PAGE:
By Anders Kirkeby, Technical Fellow, VP – Enterprise Architecture, SimCorp
Looking across the investment management industry, technology complexity probably hasn’t changed much over recent years. What is changing is the individual investment manager’s willingness and ability to accept complexity.
Why should you live with high complexity? Least of all in areas which are not core to your business? Your core business is generally to make sound investment decisions, not to run IT. Cloud offers the chance to shift some of the complexity to somebody else - the cloud provider – so you can outsource complexity.
The live experience of IT outsourcing may be mixed, but there is a key difference between traditional “lift and shift” outsourcing to a private cloud and migration to a public cloud. The difference is that private cloud generally means a fixed pool of dedicated hardware with manual processes to change anything, whereas public cloud is about a shared pool of hardware operated at an extreme scale with everything automated and paid for by consumption.
The root causes of technology complexity
Let’s step back and focus on how technology complexity arises in the first place. Technology complexity is particularly high where multiple operational systems are employed, which must interact in a timely and correct manner. Previously, it was not uncommon to see systems that were 2-3 days out of sync in some cases. Now, the expectation is most often that systems interact directly in real time – also across organizational boundaries. Many systems mean even more interfaces. These need to be maintained whenever a component is upgraded or its configuration changed.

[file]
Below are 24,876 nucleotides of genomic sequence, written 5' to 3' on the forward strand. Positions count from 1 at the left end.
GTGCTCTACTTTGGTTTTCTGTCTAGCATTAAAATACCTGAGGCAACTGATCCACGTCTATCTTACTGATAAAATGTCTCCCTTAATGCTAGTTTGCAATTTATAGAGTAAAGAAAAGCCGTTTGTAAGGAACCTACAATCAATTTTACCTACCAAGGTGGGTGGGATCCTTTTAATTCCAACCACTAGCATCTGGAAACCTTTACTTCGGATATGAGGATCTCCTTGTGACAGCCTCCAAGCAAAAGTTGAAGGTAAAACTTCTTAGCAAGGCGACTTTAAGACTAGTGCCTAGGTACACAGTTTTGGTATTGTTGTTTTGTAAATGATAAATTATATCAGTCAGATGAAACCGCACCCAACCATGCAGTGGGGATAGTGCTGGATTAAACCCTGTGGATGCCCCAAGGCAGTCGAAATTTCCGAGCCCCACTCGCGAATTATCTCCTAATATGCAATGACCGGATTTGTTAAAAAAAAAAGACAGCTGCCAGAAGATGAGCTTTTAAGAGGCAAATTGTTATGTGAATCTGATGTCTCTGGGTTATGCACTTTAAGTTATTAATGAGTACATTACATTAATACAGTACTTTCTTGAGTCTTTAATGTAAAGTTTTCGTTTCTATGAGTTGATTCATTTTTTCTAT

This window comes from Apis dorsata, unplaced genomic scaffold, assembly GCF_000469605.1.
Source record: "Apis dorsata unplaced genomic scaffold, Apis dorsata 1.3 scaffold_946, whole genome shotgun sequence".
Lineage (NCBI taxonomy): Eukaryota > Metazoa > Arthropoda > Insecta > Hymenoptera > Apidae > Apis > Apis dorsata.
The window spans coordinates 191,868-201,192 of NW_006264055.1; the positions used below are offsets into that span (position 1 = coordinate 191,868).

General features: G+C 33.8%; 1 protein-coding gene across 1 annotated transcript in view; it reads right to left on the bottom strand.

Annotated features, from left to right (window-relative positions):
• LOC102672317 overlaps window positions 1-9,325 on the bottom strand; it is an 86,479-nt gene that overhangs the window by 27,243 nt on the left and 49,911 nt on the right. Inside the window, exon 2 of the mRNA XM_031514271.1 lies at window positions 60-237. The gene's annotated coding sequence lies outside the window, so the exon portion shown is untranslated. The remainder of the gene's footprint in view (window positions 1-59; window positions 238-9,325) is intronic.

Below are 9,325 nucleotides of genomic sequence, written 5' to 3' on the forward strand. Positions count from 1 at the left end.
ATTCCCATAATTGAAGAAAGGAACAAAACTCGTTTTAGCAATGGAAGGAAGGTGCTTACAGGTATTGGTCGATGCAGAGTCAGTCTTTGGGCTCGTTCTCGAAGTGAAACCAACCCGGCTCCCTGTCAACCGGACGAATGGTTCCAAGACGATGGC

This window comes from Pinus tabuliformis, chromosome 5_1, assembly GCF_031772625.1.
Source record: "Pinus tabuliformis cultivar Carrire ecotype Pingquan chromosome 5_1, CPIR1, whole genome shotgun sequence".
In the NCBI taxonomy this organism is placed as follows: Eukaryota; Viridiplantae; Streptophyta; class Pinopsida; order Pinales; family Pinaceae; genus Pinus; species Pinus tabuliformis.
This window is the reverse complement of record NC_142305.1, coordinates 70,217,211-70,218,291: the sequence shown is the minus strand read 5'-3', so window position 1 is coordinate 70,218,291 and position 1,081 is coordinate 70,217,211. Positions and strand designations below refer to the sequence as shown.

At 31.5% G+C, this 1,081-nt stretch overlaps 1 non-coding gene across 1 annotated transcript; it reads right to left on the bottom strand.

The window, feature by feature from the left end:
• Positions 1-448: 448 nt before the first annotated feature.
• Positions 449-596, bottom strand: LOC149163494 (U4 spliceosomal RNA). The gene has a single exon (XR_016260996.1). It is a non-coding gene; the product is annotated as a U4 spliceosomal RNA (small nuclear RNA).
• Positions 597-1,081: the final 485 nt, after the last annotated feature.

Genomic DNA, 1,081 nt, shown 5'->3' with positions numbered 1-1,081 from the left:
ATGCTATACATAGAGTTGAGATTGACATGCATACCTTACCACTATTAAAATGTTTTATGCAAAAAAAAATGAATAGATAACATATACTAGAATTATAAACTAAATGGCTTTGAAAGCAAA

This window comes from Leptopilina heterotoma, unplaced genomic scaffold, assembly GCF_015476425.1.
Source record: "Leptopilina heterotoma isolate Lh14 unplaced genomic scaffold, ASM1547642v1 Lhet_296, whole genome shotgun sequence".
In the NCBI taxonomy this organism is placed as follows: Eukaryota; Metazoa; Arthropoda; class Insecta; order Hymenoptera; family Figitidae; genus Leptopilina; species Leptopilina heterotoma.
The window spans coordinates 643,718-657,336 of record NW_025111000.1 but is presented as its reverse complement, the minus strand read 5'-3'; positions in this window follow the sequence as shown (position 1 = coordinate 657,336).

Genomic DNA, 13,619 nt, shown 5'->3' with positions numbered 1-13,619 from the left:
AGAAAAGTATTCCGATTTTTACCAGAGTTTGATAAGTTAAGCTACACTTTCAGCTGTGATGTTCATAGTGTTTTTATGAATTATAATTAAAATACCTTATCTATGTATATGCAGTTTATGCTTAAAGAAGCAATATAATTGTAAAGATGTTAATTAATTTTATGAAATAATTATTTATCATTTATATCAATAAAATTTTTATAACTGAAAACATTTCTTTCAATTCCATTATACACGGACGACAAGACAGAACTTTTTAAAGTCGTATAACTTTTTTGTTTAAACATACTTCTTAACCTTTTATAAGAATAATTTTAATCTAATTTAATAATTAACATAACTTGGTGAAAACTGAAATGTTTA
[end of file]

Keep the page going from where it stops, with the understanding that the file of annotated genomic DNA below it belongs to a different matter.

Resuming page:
The solution to this brittle enterprise architecture used to be initiatives like enterprise service buses, but these have often underdelivered on their promises. A better solution is to move to far fewer systems or better yet, a single system. The result is few or no intersystem interfaces that need to be maintained. Some of that maintenance should go away with the introduction of sensibly well-governed, versioned APIs.
Even so, you are still left with interfaces to third-party systems outside of the organization. Each represent distinct market infrastructure so the scope for simplification is very limited. The only option to reduce complexity here is to move to managed interfaces in the cloud. Such connectivity, combined with standards-based APIs to the one or few systems, provides a powerful simplified platform, which is less dependent on specialist skills for maintenance and adapting to evolving needs.
The cloud is offering easier, cheaper, and better solutions to the front, middle, and back office. However, the journey to the cloud can be complicated and the end game has to justify a fundamental rethinking of architecture.
“Rearchitecting the Capital Markets: The Cloud Cometh” by Brad Bailey and Arin Ray, Celent report, 25 May 2017
Cost and risk concerns pushing firms to the cloud